Monet’s late water lily paintings demonstrated nature’s capacity to inspire abstraction for later 20th century abstract painters. While Cezanne complimented Monet for his color harmonies he bemoaned his lack of formal structure. Monet did use classic serpentine designs but, he dissolved edges in his pursuit of blended, moving water surfaces which camouflaged his classic compositional structures.
Bonnard would also later amplify color harmonies and fusing of natural forms in his work. They were both stimulated by the blurry colored chaos of the biological field of vision (example 1).
The perception of colors floating more freely within and without of an object’s borders were exemplified by Bonnard and Matisse and, would be expanded by later 21st century artists like Adrien Ghenie and Paige Laughlin (example 2). We can see the abstract reorganization of color into a natural chromatic progression using leaf matter as paint strokes in the work of Andy Goldsworthy (example 3).
What follows is journey of discovery. I found a set of abstract patterns in stream as seen in the color enhanced photo in example 4. This image became the starting point for “Abstract Stream Motion” (example 5), oil on brushed silver Dibond, and 24×36”. Feeling that the rocks thwarted sensation of abstract motion I overlaid them with new patterns and introduced standing flora (example 6). Feeling dissatisfied with the lack of unity I proceeded again to further simplify abstract the image which you see in example 7.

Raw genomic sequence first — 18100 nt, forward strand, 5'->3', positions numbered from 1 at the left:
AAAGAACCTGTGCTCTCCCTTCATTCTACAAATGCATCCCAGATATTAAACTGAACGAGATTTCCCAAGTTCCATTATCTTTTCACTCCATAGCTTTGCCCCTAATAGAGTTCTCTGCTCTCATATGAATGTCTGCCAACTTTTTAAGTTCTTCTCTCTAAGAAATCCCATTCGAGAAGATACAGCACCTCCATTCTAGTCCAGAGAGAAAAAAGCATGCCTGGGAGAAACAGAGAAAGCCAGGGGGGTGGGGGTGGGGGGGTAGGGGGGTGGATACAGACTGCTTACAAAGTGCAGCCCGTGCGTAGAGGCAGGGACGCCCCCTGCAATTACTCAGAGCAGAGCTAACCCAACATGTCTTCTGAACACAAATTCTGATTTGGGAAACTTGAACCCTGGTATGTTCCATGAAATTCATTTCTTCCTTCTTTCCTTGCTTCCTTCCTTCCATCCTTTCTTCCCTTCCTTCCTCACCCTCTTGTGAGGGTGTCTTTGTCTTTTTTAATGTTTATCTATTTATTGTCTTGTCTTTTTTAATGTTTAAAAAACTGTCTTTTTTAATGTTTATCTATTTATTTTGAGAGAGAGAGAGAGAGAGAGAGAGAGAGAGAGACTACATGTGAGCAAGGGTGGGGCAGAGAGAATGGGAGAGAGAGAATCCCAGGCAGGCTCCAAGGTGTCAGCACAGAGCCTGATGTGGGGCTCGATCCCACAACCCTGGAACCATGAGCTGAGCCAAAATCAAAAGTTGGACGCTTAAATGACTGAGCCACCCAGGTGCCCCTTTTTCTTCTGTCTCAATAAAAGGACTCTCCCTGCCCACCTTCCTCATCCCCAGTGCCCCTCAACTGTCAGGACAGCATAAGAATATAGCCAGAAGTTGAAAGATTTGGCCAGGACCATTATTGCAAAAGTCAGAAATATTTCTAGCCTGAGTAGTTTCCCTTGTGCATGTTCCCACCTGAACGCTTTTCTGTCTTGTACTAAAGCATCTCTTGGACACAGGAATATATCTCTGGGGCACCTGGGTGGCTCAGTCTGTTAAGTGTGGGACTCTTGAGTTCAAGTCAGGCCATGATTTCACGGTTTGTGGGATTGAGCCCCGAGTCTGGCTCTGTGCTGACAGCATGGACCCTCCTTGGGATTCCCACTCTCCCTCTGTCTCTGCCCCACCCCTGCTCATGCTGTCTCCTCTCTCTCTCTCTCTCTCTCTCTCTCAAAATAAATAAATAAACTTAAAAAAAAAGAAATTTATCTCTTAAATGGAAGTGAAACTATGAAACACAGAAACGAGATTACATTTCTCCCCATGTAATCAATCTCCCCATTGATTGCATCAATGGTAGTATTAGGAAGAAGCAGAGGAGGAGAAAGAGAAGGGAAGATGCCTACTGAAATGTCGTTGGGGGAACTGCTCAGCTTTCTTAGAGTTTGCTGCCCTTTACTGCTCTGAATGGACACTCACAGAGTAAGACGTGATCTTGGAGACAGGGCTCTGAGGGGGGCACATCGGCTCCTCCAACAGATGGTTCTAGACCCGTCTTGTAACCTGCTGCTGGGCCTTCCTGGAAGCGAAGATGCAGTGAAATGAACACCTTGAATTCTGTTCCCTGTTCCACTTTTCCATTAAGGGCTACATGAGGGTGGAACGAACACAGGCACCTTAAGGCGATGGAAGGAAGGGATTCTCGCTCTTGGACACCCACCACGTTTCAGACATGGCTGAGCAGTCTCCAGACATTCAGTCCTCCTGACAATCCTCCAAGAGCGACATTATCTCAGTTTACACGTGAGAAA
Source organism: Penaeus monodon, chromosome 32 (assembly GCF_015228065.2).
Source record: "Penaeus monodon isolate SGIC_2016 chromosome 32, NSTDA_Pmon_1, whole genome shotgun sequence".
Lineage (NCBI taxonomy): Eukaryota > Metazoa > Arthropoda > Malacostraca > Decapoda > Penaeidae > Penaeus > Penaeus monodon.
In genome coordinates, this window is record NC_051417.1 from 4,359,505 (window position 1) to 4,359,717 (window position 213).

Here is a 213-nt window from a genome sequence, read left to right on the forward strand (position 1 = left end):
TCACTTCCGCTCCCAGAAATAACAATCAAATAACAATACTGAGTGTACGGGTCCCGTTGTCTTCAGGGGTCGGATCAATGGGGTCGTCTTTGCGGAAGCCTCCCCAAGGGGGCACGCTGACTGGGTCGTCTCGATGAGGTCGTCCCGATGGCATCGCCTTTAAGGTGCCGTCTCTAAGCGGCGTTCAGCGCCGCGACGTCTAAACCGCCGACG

Example 7. Step four, the elimination of the Flora and renewed emphasis on the abstract movements of the water’s surface. Present state of “Abstract Patterns in a Stream”, 24×36, oil on brushed silver Dibond.
As promised in the title of this blog post I will next take you from a representational image into abstraction and back into a quasi representational work. Example 8 presents a shoreline wetland landscape, 36×36” oil on galvanized steel. In step two, Example 9 presents that painting submerged under another layer of vertically blended paint. The image here has a mental grounding in landscape only because of the sharply defined horizon.
Example 10, step three, I have begun to excise the surface paint to reveal the colors in the substrate below. In example 11, step four; you see how I have taken this image back into a legible landscape which relies on ambiguous blending and shaping.
One last set of examples demonstrate the journey between abstraction and ambiguous representation. Example 12, step one, presents “Morning Stream Lights” as an abstract work only vaguely referring to a natural stream. Example 13, step two, brings the work toward greater verisimilitude while maintaining a relationship with abstraction.
I invite you to join me in September for more online Zoom classes. Again, I present a demonstration followed by critiques of individual artist’s works. These artists’ works may be anything you wish me to see and offer my suggestions. Registration is at daviddunlop.com.